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Ain't I a Author?
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Isabella Van Wagenen aka Sojourner Truth was born into slavery in Hurley, New York in 1797. She was released following the New York Anti Slavery Law of 1827, however slavery was not abolished nationwide for 35 years. She lived for a time with a Quaker family who gave her the only education she ever received. She became an outspoken advocate of women's rights as well as blacks' rights. In 1843, she changed her name to Sojourner Truth.

Sojourner Truth gave her famous "Ain't I a Woman?" speech at the 1851 Women's Rights Convention in Akron, Ohio

"I want to say a few words about this matter. I am for woman's rights. I have as much muscle as any man, and can do as much work as any man. I have borne children and seen most of them sold into slavery, and when I cried out with a mother's grief, none but Jesus heard me. And ain't I a woman?"

For the second year in a row Penguin Publisher's (publisher of all six of my literary titles including SUGAR) asked their authors to tell them which books they'd most like to receive this holiday season.

There were exactly 42 authors profiled and not one was an African-American author?

Why is that?

I know for a fact that Terry Mcmillan and Eric Jerome Dickey publish with imprints under the Penguin Group umbrella, but they and others were noticeably absent from the list.

What message are they sending readers? Is the message once again that AFAM writer's are not as important as their white counterparts? That we are second or even third class writers entitled only a marginal portion of the book loving population?

Publisher's Weekly released its Best Books of 2009 list and correct me if I am wrong about this - but there was only one AFAM writer on that list (that I saw) which was Colson Whitehead's book Sag Harbor. (Congrats Colson!) but surely there were other great books published by AFAM writers in 2009, right?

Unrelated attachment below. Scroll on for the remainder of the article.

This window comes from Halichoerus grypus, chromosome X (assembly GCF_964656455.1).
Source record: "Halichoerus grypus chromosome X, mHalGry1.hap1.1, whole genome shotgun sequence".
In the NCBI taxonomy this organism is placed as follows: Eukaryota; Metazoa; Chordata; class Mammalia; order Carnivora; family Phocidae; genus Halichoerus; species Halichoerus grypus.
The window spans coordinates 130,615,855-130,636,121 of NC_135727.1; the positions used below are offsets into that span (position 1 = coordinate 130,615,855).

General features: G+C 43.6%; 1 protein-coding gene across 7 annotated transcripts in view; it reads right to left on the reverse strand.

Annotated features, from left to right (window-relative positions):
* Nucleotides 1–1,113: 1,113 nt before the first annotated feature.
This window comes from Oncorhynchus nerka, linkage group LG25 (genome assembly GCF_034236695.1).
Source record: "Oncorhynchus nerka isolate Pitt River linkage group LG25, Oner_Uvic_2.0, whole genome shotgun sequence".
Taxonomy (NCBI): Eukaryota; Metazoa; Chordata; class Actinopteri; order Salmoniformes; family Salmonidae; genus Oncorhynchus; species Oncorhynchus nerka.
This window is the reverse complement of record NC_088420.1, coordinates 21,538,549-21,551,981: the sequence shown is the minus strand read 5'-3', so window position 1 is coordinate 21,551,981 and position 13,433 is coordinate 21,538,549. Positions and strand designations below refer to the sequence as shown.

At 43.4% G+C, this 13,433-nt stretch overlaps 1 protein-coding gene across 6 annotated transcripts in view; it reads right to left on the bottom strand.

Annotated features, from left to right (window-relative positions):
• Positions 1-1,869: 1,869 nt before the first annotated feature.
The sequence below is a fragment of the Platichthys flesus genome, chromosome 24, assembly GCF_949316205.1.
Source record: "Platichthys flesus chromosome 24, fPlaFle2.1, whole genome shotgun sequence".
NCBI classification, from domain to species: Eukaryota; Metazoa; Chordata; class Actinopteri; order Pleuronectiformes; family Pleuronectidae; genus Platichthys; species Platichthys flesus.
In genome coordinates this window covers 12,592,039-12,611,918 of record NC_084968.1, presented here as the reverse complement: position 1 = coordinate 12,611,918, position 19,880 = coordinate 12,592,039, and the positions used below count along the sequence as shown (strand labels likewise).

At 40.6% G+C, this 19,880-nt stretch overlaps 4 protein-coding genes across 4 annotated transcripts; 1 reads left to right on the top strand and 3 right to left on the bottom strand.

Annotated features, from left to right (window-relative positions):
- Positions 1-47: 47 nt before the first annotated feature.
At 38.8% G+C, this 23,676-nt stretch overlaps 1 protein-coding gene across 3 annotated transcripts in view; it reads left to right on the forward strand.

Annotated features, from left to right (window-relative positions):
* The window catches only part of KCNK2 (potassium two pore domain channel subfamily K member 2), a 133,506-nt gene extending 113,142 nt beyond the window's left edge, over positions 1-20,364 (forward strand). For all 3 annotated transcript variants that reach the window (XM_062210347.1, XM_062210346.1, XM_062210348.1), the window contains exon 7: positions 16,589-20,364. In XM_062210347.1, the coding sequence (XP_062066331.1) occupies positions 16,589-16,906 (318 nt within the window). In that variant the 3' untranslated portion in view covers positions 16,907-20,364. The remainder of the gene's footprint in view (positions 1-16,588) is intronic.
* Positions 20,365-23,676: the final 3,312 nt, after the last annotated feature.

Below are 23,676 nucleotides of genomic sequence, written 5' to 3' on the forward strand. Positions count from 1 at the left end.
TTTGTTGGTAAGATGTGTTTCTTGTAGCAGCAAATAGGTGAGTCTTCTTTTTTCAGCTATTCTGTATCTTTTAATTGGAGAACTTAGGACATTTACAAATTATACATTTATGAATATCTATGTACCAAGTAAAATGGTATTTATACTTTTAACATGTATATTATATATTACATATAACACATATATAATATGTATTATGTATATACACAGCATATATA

If you thought SEG-BOOK-GATION was a fairytale - the above information confirms that its not a fairytale, but a nightmare.

Pardon me, while I borrow parts of Sojourner's speech to express my own outrage:

"I want to say a few words about this matter. I am for Black writers right to be read by all people of color. I have as much intellect and imagination as any white writer, and I create well written, thought provoking stories that rake the readers heart over coals of emotions. I have written novels to see them published without any support from marketing or publicity and when I cried out with an authors grief, none but God heard me. And ain't I a author?"

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I really appreciate your comments

Hi Bernice,

I really appreciate you writing about these issues on Red Room.

The Publishers Weekly "Best of" list was a double-insult: No African-Americans and no women.

You might find it interesting to know that we have some stats showing that Red Room has a significant (a percentage much larger than the pencentage in the general American or global population) African-American female readership. We know who reads, who cares about books.

Why doesn't the publishing establishment believe that the black community will buy and read millions of books? Why don't they understand that black characters don't have to be (ahem) "urban"? Why don't they believe white readers will read stories with black characters in them?

The facts are on our side.

Ivory Madison
Founder and CEO, Red Room

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Ain't I an Author?

Thank you so much Ivory. We AFAM read books by ALL people and the industry understands that. What they refuse to do is market books written by AFAM writers across the so called "color-line" - the result of which has been devasting. Because of this our sales numbers continue to dip and our contracts are not being renewed due to slugish sales. But if you don't market and publicize us - how are we supposed to get a fair shot?

We're also suffering because so many of our independent black owned bookstores have gone out of business. At least we had people hand-selling our books to customers. That does not happen with the larger chain stores and publishers aren't pushing AFAM books to white owned independents.

We are expected to sell our books out of our car trunks like our urban/street lit colleagues - but we are not hustlers - we're writers.

I can only pray that something will turn around and soon, because we are losing some wonderful voices.